Implement Lasting Change – 8 Keys for eLearning Success
Today, many organizations have already dabbled in the area of eLearning. However, many of these are unable to sufficiently diffuse the innovation to make it an accepted cultural norm. According to Harvard Business Review, about 70% of all change initiatives fail. eLearning change initiatives are no different. How can you improve your odds?
Here are 8 key steps to focus your eLearning change plan
Use a change model like Kotter’s (1996) eight processes for successful change;
1. Establish a sense of urgency
Explain why the change to use eLearning is required and why it’s needed right now. Talk about dissatisfaction with the status quo. Common reasons for the move to eLearning include budget cuts, a geographically dispersed workforce and the need for learner flexibility. Be sure to address why the current issues and urgency matters to all stakeholders, including learners. As more eLearning implementation data becomes available, we could also begin to see the urgency to implement being related to improved outcomes.
2. Create a guiding coalition
Create a team of key organizational leaders and stakeholders to work as a committee to drive the eLearning change forward. Ensure they plan and monitor the change to improve the chances of achieving desired results. Also ensure they buy into the change themselves and are willing to carry the change forward as change agents.
3. Develop a vision and strategy
Create a clear vision or strategy that includes a strong change message. A vision should describe where you want to be 3-10 years from now. It should be succinct, inspiring and align with your organizations values. The most important part of this stage is to create a concrete actionable strategy. Start by choosing areas of focus, write your strategic objectives, and then create a detailed plan with activities, measures of success, owners and dates.
4. Communicate the change vision
Create a communications plan. Share your compelling vision and need for change, ensuring you inspire others to want to achieve it. The rule of 7 tells us that people need to hear things 7 times before it’s absorbed, so be sure to communicate multiple times and in multiple ways. Also, continuously tie all activities in the strategic plan back to the vision and strategic objectives as you execute them. Answer any questions your employees have to clarify the vision and change.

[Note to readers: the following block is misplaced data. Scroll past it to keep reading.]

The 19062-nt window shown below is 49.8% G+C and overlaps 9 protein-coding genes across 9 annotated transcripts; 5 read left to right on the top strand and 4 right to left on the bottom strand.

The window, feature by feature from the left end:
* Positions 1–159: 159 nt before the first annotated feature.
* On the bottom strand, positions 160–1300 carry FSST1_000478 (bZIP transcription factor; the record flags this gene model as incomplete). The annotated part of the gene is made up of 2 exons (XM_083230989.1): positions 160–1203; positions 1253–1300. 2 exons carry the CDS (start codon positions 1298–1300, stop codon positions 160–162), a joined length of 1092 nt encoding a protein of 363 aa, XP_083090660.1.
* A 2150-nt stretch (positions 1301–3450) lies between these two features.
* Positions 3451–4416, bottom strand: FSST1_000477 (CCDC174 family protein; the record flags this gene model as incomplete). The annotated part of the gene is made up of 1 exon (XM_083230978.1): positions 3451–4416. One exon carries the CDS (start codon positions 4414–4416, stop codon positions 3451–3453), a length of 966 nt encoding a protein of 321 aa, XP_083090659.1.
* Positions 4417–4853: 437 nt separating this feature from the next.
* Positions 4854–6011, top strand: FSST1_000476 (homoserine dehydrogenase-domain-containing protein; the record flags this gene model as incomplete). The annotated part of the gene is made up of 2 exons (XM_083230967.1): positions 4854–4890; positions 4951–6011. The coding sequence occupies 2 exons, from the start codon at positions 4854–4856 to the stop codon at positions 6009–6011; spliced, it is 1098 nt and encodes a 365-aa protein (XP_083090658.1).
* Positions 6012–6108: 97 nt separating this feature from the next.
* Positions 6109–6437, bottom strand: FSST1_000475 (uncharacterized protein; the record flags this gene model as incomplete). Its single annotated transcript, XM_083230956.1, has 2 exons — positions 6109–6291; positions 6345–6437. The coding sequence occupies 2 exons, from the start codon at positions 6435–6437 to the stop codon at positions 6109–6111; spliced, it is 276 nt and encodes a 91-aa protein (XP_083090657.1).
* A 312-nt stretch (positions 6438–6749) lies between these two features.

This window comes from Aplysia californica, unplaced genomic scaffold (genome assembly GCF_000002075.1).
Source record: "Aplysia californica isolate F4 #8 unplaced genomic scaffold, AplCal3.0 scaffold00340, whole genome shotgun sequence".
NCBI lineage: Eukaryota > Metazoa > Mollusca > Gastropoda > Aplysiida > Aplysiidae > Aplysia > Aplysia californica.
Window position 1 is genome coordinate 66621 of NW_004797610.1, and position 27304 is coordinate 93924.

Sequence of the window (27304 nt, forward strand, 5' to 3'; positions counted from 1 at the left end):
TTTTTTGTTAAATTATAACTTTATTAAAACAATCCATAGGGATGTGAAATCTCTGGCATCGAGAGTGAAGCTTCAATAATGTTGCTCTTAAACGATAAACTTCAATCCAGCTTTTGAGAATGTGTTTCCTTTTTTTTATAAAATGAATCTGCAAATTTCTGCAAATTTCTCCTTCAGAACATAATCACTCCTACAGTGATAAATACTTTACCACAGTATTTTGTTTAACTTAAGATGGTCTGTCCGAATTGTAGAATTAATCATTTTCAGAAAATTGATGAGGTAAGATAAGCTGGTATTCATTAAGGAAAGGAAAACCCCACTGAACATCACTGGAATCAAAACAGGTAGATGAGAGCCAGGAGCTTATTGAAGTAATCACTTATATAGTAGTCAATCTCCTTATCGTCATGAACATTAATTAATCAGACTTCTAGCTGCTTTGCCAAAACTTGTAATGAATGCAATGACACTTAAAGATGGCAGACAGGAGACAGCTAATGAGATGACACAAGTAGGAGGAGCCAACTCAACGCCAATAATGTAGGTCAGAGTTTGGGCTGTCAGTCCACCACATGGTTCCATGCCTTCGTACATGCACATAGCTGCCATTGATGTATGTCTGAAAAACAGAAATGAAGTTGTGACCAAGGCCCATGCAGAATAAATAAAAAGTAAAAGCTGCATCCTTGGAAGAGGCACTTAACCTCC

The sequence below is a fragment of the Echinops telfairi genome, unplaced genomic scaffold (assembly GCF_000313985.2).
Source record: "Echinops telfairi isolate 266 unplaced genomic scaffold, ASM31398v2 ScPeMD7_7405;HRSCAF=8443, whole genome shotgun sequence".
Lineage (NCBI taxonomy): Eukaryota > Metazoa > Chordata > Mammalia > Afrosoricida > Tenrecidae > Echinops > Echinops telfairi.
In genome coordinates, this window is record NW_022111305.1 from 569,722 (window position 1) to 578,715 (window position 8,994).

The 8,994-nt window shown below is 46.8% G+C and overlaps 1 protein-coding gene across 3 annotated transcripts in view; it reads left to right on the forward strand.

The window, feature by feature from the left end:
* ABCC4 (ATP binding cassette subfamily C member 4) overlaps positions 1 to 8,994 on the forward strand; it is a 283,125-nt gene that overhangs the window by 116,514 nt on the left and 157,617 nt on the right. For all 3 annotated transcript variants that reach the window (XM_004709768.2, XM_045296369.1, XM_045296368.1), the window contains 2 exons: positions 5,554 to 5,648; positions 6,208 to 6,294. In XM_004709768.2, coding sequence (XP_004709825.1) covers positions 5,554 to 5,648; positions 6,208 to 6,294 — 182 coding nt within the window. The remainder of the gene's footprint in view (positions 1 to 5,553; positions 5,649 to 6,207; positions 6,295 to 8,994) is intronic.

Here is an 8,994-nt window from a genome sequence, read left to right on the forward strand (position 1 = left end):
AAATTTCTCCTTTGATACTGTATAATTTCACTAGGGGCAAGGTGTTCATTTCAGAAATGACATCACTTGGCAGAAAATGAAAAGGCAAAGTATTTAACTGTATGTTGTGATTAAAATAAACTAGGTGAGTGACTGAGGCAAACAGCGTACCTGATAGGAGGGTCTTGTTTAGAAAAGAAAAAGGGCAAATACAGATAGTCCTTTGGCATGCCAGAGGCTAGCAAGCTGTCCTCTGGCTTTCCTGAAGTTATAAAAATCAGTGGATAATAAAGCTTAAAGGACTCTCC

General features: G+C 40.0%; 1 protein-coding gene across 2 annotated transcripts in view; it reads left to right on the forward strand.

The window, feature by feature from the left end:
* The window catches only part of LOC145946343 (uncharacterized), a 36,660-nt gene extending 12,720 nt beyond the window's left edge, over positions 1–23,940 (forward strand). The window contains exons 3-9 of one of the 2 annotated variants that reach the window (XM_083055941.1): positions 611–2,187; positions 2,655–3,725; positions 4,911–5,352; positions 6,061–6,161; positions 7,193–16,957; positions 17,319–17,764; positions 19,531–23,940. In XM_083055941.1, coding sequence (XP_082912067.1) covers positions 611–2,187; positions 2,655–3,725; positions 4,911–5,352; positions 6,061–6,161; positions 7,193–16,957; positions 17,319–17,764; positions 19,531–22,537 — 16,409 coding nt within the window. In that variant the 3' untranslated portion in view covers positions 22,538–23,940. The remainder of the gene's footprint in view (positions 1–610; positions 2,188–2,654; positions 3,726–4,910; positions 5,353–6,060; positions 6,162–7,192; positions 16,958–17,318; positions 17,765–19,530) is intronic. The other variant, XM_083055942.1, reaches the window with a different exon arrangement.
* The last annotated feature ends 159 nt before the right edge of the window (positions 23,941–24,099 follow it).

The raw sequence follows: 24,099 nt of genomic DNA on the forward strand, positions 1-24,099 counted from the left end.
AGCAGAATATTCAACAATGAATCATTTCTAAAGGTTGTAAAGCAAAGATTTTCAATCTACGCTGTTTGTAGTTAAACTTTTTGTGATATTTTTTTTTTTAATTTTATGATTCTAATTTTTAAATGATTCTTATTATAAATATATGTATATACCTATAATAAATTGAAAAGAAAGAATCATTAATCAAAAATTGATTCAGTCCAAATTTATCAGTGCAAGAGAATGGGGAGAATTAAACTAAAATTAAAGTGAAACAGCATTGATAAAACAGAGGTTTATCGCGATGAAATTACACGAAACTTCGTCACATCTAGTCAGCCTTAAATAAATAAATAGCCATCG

5. Empower broad-based action
Remove any change obstacles like technology infrastructure or lack of eLearning development tools, systems and resources. Provide training to learners, and developers if you plan to develop courses in-house, to ensure everyone has the required knowledge and skills. Also be sure to provide time to learn and adapt.
6. Create short-term wins
Set interim goals and celebrate those achievements throughout the year(s) by publically recognizing or rewarding those who achieve them e.g., the 1st course built, a successful pilot, the 1st positive learner feedback, the 1st satisfaction rate of 80% and so on.
7. Maintain change momentum
Conduct lessons learned and focus on continuous improvement. Measure success against objectives which must include improved learning outcomes to show eLearning value. Also, further prove the quality of your initiatives through external recognition. Look for respected awards bodies like ATD or Brandon Hall. Surprisingly, sometimes it takes outside recognition to get you the recognition you need for internal folks to see the true value fully buy in. Brandon Hall offers 23 different learning awards this year alone. Keep your coalition motivated and bring in new leaders to generate fresh ideas.
8. Make new approaches part of every day culture
According to Diffusion of Innovation Theory, people must feel the innovation will improve their effectiveness and it must be adopted by others in their organization to reach saturation (Rogers, 1995). To achieve this continue to offer ongoing professional development that builds on staff expertise in eLearning. Measure and report out on the clear link between the new innovation and the issues it aimed to address, such as increased flexibility for students. Remember to be patient. Integrating your new eLearning initiative into regular practices, will take time in order to make the significant organizational culture shift.
While all steps are important, Kotter (1996) suggests, the first four stages are the most key and often overlooked. A stronger focus on these initial change stages will significantly reduce resistance issues and improve your outcome.
Now get out there and change the world!
Rogers, E. M. (1995). Diffusion of Innovations, 4th ed
Kotter, J. (1996). Leading Change